Talking Stone Film

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My name is Anthony Maddaloni. I’m a professional
photographer from Austin, Texas and I am making an image of a Polaroid pinhole camera that
I had built today. And now what I’m doing is I have my camera set up on my tripod, and
essentially this gapper tape is what is working as my shutter and I’m opening it and closing
it in order to give me my exposure. One thing that I want to make sure is that my camera
is nice and steady and level. Now essentially as I’m doing this, because really this tape
is essentially my shutter and it’s really bright out here today, and I want this film,
it has to be a very fast exposure. Almost like that fast. So I just made an exposure.
So what I did, after I made the exposures I’m going to pull the film from this side
of the camera. And this is the way the Polaroid film works is that I pull one tab like this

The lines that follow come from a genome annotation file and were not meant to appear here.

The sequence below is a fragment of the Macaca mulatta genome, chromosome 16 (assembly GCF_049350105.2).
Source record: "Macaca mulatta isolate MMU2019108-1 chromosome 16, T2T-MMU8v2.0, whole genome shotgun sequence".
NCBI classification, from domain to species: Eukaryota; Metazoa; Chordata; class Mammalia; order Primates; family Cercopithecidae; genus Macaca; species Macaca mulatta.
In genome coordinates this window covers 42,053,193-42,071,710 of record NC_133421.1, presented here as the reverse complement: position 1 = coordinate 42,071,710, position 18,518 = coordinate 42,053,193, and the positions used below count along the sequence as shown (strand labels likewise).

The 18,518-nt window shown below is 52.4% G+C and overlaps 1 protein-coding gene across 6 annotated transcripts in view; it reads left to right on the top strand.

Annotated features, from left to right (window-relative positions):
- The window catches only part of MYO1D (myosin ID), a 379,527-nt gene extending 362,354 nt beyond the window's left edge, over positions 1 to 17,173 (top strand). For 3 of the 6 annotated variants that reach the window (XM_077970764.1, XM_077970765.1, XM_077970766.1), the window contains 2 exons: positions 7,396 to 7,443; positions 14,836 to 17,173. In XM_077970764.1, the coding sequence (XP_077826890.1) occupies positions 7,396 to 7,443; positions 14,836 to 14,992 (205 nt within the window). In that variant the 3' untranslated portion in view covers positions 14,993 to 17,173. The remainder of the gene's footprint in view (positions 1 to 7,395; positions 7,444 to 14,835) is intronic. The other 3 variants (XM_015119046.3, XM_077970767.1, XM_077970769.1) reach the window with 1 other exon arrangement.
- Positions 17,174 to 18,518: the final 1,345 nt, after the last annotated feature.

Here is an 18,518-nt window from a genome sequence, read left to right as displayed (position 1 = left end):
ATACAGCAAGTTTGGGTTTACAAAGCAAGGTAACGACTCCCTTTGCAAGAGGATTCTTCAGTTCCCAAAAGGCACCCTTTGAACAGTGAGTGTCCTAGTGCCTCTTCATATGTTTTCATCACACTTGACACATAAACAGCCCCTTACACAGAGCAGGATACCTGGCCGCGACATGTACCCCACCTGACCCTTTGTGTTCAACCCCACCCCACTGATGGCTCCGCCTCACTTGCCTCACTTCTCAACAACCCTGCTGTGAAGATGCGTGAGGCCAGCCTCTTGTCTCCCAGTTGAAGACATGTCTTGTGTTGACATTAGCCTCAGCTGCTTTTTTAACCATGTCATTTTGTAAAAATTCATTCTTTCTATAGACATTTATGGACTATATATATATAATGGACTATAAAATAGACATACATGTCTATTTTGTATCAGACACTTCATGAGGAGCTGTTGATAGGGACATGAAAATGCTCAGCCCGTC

out and then I pull the back tab out. Now this is kind of hard to do sometimes. It’s
very easy to get confused which one to pull. Now I’m going to pull this one and what that
does is it starts the developing process for this Polaroid film. I just pulled it like
that. Now I’m going to wait about two minutes for that film to develop and then I’m going
to peel the back. So that is how I’m doing this. This is a piece of film I exposed a
little while ago. I’m just going to peel this one, see how it peels like that. Now that,
when you get something like that that is overexposed meaning that I’m seeing the image come out
on the edge, but not in the middle and when you have a white image like that on Polaroid
film that is definitely due to overexposure. Now I’m going to try to dial this exposure
in for the next shot to get it a little bit less time to give me more image.

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